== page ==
To find a multi-bagger stock, what are the underlying trends we should look for in a business? Firstly, we'll want to see a proven return on capital employed (ROCE) that is increasing, and secondly, an expanding base of capital employed. If you see this, it typically means it's a company with a great business model and plenty of profitable reinvestment opportunities. However, after investigating Hawesko Holding (ETR:HAW), we don't think it's current trends fit the mold of a multi-bagger.
Return On Capital Employed (ROCE): What Is It?
For those who don't know, ROCE is a measure of a company's yearly pre-tax profit (its return), relative to the capital employed in the business. Analysts use this formula to calculate it for Hawesko Holding:
Return on Capital Employed = Earnings Before Interest and Tax (EBIT) ÷ (Total Assets - Current Liabilities)
0.18 = €50m ÷ (€431m - €162m) (Based on the trailing twelve months to September 2022).
Therefore, Hawesko Holding has an ROCE of 18%. In absolute terms, that's a satisfactory return, but compared to the Consumer Retailing industry average of 11% it's much better.
Check out our latest analysis for Hawesko Holding
In the above chart we have measured Hawesko Holding's prior ROCE against its prior performance, but the future is arguably more important. If you'd like, you can check out the forecasts from the analysts covering Hawesko Holding here for free.
What The Trend Of ROCE Can Tell Us
On the surface, the trend of ROCE at Hawesko Holding doesn't inspire confidence. To be more specific, ROCE has fallen from 28% over the last five years. However it looks like Hawesko Holding might be reinvesting for long term growth because while capital employed has increased, the company's sales haven't changed much in the last 12 months. It may take some time before the company starts to see any change in earnings from these investments.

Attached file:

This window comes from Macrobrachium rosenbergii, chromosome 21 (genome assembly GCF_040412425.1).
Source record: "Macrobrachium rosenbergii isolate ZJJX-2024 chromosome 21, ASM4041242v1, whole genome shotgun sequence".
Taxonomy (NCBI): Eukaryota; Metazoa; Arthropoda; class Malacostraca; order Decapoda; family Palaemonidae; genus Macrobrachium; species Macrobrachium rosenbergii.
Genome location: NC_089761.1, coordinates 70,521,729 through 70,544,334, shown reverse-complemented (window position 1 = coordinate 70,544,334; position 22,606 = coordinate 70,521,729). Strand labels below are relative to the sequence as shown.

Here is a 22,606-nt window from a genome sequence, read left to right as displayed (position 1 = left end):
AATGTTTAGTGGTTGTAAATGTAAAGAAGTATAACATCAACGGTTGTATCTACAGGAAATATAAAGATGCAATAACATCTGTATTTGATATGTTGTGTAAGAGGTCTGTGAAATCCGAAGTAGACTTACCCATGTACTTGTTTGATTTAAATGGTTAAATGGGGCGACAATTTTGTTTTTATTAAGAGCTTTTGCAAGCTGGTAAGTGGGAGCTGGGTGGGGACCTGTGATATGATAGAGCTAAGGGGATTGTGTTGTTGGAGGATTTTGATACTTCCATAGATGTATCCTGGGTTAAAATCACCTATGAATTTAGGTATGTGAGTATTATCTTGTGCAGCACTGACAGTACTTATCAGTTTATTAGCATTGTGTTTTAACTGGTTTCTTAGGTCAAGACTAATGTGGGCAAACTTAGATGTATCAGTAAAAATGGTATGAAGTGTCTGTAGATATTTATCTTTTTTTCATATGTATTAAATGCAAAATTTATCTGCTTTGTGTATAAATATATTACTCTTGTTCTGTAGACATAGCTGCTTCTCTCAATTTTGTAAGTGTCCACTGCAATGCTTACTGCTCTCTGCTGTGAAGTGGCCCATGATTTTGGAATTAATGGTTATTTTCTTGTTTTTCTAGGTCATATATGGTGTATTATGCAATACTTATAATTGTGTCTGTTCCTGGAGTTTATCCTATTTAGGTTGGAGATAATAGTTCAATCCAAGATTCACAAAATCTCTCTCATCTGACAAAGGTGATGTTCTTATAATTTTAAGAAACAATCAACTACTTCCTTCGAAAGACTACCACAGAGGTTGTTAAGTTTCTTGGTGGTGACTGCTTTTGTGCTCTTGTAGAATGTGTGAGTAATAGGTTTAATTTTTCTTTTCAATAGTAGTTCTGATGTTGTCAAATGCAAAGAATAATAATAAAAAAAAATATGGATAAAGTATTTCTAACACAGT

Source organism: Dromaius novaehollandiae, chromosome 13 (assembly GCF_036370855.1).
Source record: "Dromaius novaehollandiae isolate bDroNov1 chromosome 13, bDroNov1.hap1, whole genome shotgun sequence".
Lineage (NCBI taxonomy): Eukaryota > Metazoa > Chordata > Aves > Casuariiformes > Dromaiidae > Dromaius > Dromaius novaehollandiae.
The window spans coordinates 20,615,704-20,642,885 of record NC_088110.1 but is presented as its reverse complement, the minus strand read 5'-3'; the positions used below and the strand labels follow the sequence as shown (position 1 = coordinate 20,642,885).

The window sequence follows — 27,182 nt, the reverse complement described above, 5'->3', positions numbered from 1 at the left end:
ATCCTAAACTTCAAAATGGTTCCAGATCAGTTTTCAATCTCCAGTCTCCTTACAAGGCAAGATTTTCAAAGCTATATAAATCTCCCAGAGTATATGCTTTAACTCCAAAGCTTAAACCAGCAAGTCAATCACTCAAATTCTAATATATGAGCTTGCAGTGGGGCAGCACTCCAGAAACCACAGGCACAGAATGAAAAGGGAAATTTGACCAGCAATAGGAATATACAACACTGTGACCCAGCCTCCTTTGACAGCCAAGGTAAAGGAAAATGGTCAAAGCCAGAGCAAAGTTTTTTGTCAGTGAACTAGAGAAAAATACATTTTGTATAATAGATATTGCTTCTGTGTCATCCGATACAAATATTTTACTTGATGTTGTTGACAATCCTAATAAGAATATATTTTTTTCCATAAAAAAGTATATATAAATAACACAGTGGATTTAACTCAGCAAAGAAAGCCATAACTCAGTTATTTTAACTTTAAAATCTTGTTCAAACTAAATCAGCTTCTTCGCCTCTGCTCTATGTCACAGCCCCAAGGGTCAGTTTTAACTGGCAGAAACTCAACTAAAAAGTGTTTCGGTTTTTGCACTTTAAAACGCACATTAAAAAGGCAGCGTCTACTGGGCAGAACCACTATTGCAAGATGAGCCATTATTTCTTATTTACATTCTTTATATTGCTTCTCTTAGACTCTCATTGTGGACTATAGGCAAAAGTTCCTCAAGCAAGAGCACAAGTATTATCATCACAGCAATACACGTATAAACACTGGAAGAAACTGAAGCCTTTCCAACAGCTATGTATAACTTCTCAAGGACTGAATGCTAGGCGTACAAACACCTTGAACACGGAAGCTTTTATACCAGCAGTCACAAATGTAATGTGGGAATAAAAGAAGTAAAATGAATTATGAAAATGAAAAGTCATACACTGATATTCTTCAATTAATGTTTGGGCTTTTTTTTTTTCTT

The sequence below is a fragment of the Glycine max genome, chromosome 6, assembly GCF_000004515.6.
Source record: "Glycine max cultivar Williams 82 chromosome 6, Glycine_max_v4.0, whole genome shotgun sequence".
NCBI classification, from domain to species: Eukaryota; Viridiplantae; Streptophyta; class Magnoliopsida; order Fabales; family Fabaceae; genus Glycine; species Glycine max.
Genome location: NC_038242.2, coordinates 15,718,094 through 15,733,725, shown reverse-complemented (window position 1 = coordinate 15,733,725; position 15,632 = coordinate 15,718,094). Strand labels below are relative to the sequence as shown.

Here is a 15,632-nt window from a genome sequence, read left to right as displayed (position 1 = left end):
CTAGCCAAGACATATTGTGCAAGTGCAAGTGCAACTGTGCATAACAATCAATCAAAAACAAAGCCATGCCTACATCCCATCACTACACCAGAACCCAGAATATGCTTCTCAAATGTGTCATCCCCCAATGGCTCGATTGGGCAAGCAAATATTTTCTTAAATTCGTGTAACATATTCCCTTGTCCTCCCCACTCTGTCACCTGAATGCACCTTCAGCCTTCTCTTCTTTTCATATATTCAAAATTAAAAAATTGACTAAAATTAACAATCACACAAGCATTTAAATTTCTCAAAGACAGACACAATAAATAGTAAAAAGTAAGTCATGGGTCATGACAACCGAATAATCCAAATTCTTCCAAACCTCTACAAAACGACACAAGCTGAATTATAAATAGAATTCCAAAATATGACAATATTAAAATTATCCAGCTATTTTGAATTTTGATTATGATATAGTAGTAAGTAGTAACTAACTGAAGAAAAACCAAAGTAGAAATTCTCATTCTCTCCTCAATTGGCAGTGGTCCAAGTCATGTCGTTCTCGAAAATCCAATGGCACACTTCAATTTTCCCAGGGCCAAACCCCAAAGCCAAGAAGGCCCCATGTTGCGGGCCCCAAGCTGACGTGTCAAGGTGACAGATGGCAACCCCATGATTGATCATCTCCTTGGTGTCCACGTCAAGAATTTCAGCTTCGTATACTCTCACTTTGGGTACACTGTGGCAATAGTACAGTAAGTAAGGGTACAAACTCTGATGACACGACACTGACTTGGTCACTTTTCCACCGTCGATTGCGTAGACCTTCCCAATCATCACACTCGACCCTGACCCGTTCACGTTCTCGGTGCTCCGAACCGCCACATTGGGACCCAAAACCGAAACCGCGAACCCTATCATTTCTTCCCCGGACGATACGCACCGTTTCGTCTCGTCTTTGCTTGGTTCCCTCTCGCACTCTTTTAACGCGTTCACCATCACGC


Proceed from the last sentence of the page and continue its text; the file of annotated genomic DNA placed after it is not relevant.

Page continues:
On a related note, Hawesko Holding has decreased its current liabilities to 38% of total assets. That could partly explain why the ROCE has dropped. Effectively this means their suppliers or short-term creditors are funding less of the business, which reduces some elements of risk. Since the business is basically funding more of its operations with it's own money, you could argue this has made the business less efficient at generating ROCE.
What We Can Learn From Hawesko Holding's ROCE
In summary, Hawesko Holding is reinvesting funds back into the business for growth but unfortunately it looks like sales haven't increased much just yet. Unsurprisingly then, the total return to shareholders over the last five years has been flat. Therefore based on the analysis done in this article, we don't think Hawesko Holding has the makings of a multi-bagger.
If you want to continue researching Hawesko Holding, you might be interested to know about the 2 warning signs that our analysis has discovered.
If you want to search for solid companies with great earnings, check out this free list of companies with good balance sheets and impressive returns on equity.
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This article by Simply Wall St is general in nature. We provide commentary based on historical data and analyst forecasts only using an unbiased methodology and our articles are not intended to be financial advice. It does not constitute a recommendation to buy or sell any stock, and does not take account of your objectives, or your financial situation. We aim to bring you long-term focused analysis driven by fundamental data. Note that our analysis may not factor in the latest price-sensitive company announcements or qualitative material. Simply Wall St has no position in any stocks mentioned.
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